Chiropractic Postulates and the Failure of the Literature

One of the real problems with the chiropractic peer-reviewed literature is that a handful of flawed articles have had a very large impact. This problem is exacerbated because there are not enough scholars or scientists taking the time to debunk and critique the flawed papers.

The Chiropractic as Spine Care Paper

One great example of this popped up in my latest scan through the Facebook pages. I came across an interesting fact; some chiropractic international organizations and teaching programs base their rationale on one of these flawed papers. The paper was published in 2005 in Chiropractic & Osteopathy, a journal known for publishing articles with historical errors, circular reasoning, and self-referential citation patterns.(1) The article is, Chiropractic as spine care: a model for the profession by Nelson et al.(2)

I will write more about this paper in the future. In the meantime, let’s just acknowledge for a moment, it is cited 127 times in google scholar and 57 times in PubMed Central.(3) Also, it was listed as a rationale for the new Keiser chiropractic college and is cited by leaders of the WFC. One paper, big impact.(4)

I will write more about this paper in the future. In the meantime, let’s just acknowledge for a moment, it is cited 127 times in google scholar and 57 times in PubMed Central.(3) Also, it was listed as a rationale for the new Keiser chiropractic college and is cited by leaders of the WFC. One paper, big impact.(4)

No Critiques Means the Literature is Failing Us

Unfortunately, the critiques of the article are few and far between. There are no letters to the editor complaining about its flaws and no published opinion papers tearing apart its arguments.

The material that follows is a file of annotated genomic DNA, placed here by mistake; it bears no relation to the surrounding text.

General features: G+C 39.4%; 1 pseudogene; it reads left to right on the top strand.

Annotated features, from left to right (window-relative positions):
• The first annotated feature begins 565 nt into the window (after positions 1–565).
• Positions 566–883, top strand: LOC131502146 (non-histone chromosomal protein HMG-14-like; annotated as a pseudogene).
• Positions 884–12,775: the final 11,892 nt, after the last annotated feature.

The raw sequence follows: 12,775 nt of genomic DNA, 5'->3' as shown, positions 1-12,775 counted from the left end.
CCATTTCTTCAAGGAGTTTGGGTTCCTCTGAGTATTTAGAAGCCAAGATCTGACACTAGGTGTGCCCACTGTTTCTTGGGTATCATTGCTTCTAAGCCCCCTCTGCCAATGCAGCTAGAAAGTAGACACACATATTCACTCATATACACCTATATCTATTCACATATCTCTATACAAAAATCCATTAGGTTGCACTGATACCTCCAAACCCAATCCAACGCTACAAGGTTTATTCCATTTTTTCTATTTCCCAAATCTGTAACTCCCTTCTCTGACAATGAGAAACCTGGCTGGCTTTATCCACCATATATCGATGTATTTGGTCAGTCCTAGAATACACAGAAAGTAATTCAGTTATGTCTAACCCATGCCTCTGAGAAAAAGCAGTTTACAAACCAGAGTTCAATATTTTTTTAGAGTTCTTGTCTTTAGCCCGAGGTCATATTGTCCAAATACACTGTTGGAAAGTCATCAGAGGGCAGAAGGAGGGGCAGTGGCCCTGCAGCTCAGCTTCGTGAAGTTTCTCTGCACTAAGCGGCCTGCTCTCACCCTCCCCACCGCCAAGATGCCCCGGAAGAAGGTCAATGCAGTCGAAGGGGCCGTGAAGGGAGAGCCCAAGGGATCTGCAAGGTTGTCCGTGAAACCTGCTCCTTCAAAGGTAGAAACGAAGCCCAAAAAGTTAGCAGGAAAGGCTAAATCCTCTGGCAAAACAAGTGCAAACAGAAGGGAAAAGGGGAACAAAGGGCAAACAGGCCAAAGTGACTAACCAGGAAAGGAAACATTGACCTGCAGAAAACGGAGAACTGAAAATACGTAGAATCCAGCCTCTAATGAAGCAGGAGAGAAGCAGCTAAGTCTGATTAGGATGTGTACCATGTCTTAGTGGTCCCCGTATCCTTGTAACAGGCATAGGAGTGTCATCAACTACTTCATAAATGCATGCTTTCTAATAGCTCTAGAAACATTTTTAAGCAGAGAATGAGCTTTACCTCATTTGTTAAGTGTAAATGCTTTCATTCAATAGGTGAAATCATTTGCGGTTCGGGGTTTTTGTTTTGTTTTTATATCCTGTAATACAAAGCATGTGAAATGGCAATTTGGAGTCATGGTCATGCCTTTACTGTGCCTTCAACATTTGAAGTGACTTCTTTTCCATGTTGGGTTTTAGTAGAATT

What does that tell us? Is it beyond critique? Or do other papers in the literature just assume it is correct because it made it through peer-review? Or that it has so many credentialed authors that it must be right? Or, is it possible that there are not enough experts knowledgeable about the main suppositions in the paper to properly evaluate it? These are the questions we must address.

Beginning a Critical Review

In Part 2 of the recent series on Chiropractic Vertebral Subluxation, I included a section critically reviewing the literature. In that section I was able to point out one of the problems with the Nelson et al paper. I will describe it and add another below. However, there are more than two.

The problems I focused on were related to their proposed “Palmer Postulates.” The “postulates” they developed were based on some mistaken facts and inaccurate assumptions about D.D. Palmer and his theories. Whether the postulates accurately depict Palmer’s chiropractic paradigm should be explored separately.

The point I want to share today is that the evidence they use to support the development of their postulates is flawed. This affects more than just the fact that the authors derived their postulates from faulty data, but it also weakens the whole paper substantially. After all, they find the postulates invalid and then propose their own model for the profession.

When viewed from the evidence, or the primary sources, their whole argument falls apart. It is flawed.

D.D. Palmer Conducted a Systematic Investigation of the Cause of Disease

In Part 2, I point out that Nelson et al’s assessment about how D.D. Palmer developed his initial theories was incorrect.(5) My main reference for this were his own words, direct quotes. For example, Nelson et al write, “there is no evidence that Palmer undertook any sort of systematic exploration of the spine/health relationship,” following the first chiropractic adjustment.

The fact is, he did. He even said, after the Lillard adjustment, “I then began a systematic investigation for the cause of all diseases and have been amply rewarded.” Other primary sources demonstrate that he did as well. So, one proof of their argument was incorrect.